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  (Source: digitaltrends.com)
Tennessee lawmakers have passed a measure backed by the RIAA that could ban the sharing of Netflix passwords

For years, the recording industry has attempted to save itself by combating illegal downloading of music and movies in an effort to increase CD and DVD sales. It's no secret that subscription services like Netflix are a thorn in their sides, offering movie rentals for one low monthly price. But now, the Recording Industry Association of America (RIAA) and the U.S. state of Tennessee are taking these efforts to revive DVD sales to a whole new level by proposing a new law that could ban the sharing of Netflix passwords.

Netflix is an on-demand video streaming and video rental-by-mail company that launched its subscription service in 1999. The user base grew quickly, reporting 23.6 million subscribers worldwide this year. In addition, Netflix has Hollywood executives shaking in their boots, and even pushed Blockbuster into bankruptcy.

While Netflix continues to grow as far as audience and content goes, the movie rental and streaming giant may encounter some problems in the state of Tennessee. Tennessee lawmakers have passed a new bill that would make it illegal to share passwords for Netflix, Rhapsody or other similar services amongst friends. 

The bill is awaiting the governor's approval, and if passed, could put sharers of Netflix accounts in jail. According to one report, stealing $500 or less of entertainment would be a misdemeanor, and would land a person in jail for up to one year with a $2,500 fine.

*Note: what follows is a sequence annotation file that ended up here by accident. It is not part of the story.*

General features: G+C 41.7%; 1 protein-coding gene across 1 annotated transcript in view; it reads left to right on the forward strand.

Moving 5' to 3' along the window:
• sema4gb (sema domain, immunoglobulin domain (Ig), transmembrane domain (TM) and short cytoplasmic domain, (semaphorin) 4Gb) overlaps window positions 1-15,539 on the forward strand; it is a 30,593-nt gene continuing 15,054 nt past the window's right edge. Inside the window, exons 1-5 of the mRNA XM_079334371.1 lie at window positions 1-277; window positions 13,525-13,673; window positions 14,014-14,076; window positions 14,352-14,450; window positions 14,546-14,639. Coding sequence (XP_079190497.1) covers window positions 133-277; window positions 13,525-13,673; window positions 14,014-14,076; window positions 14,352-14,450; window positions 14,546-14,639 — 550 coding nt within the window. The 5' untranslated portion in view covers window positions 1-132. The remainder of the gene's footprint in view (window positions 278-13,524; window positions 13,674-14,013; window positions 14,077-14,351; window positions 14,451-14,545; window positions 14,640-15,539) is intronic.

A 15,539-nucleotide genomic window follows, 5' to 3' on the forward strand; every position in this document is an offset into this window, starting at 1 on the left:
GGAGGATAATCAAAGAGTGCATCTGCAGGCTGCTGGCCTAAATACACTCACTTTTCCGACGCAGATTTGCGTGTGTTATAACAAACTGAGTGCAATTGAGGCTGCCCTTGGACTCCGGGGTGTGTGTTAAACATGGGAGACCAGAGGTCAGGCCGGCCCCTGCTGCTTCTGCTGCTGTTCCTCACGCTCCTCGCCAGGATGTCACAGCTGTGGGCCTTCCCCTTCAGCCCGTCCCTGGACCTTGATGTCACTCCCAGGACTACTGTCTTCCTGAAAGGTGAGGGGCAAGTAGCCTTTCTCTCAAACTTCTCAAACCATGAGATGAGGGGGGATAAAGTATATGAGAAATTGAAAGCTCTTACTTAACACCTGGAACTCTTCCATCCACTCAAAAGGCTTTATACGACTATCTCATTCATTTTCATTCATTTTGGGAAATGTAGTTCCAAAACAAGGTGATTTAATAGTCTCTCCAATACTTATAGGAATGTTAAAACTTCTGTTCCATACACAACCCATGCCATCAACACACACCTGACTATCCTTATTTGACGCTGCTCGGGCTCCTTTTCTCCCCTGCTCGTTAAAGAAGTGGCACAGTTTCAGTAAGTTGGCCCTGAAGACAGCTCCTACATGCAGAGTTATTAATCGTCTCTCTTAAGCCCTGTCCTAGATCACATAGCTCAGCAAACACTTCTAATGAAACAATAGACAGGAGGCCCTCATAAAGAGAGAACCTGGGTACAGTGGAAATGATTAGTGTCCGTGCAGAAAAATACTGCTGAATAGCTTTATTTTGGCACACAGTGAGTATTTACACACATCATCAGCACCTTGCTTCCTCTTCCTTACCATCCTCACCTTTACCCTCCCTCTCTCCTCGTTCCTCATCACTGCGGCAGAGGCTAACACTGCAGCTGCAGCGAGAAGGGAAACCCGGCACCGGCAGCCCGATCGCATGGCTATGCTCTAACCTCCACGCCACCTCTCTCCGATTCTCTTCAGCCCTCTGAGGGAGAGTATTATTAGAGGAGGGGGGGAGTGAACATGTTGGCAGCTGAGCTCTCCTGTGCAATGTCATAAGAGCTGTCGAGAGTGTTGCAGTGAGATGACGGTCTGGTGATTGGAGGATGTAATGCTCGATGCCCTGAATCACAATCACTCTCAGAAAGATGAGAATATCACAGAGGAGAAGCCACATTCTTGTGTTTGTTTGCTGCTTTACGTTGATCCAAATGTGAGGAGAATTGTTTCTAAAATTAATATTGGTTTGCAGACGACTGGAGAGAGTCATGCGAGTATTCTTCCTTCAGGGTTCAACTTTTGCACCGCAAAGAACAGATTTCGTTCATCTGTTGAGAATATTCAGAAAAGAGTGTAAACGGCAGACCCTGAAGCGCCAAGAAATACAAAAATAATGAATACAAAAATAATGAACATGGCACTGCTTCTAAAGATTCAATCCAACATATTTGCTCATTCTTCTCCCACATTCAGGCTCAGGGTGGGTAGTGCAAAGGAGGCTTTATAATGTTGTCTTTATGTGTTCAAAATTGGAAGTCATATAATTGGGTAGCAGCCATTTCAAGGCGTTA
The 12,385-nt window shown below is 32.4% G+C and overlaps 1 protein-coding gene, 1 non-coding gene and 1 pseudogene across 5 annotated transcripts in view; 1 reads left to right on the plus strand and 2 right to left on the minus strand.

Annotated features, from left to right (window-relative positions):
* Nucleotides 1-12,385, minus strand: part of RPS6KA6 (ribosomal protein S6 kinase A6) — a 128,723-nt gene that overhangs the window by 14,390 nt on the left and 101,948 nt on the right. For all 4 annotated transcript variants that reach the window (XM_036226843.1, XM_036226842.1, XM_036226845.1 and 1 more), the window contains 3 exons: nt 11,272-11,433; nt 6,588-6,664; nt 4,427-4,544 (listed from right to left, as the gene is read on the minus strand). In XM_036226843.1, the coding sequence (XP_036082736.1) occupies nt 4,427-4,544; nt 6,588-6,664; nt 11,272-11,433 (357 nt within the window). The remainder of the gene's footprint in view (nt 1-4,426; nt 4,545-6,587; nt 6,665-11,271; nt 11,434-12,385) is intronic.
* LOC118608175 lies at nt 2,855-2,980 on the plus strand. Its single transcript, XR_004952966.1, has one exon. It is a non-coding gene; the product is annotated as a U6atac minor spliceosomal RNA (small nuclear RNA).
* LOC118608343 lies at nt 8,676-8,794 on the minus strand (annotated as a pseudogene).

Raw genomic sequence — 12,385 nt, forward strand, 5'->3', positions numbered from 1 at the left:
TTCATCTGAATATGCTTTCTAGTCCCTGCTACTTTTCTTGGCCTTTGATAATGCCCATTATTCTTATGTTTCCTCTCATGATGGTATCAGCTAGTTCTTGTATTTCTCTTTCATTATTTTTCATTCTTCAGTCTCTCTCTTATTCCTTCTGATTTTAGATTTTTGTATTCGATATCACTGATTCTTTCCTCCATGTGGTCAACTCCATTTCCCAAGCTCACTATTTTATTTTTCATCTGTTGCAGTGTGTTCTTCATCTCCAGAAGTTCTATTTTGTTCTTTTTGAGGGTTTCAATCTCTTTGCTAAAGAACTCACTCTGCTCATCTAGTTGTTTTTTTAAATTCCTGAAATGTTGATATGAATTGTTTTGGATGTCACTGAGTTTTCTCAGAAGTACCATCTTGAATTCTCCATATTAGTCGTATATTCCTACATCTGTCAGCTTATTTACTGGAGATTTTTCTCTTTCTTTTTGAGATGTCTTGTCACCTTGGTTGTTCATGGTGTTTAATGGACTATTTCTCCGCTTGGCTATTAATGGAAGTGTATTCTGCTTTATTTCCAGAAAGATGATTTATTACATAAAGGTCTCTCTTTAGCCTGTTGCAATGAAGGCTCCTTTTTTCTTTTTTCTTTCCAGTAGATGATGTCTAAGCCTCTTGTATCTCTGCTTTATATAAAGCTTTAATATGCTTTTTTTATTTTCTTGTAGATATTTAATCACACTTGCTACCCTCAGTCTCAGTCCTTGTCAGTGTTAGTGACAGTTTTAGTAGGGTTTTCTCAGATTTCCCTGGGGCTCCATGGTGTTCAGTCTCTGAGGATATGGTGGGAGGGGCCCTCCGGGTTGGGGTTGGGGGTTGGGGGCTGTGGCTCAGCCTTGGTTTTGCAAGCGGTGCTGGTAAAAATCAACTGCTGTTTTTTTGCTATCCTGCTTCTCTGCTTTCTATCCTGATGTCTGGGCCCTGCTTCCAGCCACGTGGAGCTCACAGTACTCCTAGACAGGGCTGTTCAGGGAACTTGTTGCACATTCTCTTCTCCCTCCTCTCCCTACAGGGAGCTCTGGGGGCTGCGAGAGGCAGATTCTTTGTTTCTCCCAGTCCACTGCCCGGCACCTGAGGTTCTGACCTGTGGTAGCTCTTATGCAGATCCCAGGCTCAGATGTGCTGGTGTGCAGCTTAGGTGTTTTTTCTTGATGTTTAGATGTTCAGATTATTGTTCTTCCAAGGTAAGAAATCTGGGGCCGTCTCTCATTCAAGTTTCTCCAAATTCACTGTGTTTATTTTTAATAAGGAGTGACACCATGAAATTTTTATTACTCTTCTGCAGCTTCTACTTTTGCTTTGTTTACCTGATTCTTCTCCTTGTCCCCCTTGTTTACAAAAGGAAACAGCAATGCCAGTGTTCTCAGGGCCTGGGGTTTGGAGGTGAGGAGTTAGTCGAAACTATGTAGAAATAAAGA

The RIAA is backing Tennessee's bill in an effort to stop hackers who sell passwords, and say that Netflix password pooling falls into that category. Bill Ramsey, a Nashville lawyer, noted that those who share subscriptions within the same household would not likely be apart of the ban, as small-scale violations like that would be difficult to identify. But when one password exceeds about 10 people, that's when "a prosecutor might look and say, 'Hey, you knew it was stealing.'"

This definitely isn't the RIAA's first attempt to get its share. After battling filesharing service LimeWire in federal court over copyright infringement claims, the RIAA won $105 million, and many doubted its intent to share with recording artists, who were supposedly the ones to benefit from the case. According to a report released a couple weeks ago, the RIAA may distribute some of the settlement money to artists, and while it may pocket a large sum of the loot, it never said it would give artists nothing at all.

But many agree that this new measure is wandering into the zone of ridiculousness, and are wondering where the RIAA will draw the line. What about lending a friend a CD? Or a DVD box set? When will it be enough?



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No Win Situation
By bgm063 on 6/2/2011 6:24:02 PM , Rating: 2
You know... I've read most of the comments on this topic, and I personally don't see how a soul can be prosecuted for anything realistically.

Who's to say a user can't streaming video from a PS3, PC, TV, or on a person's iPhone or iPad regardless if they're home or not. Or better yet... what if they Netflix-ready devices were all mobile devices?

If that's the case, Netflix should be charging everybody more for what they think people are gonna do. The cable companies already do this.

They charge businesses far more than the usual pricing for pay-per-view events (e.g., UFC events, wrestling, etc.).

I'm pretty sure Netflix users would be pretty pissed off to take a rate hike based on an assumption.

Just a point of view to think about, folks.




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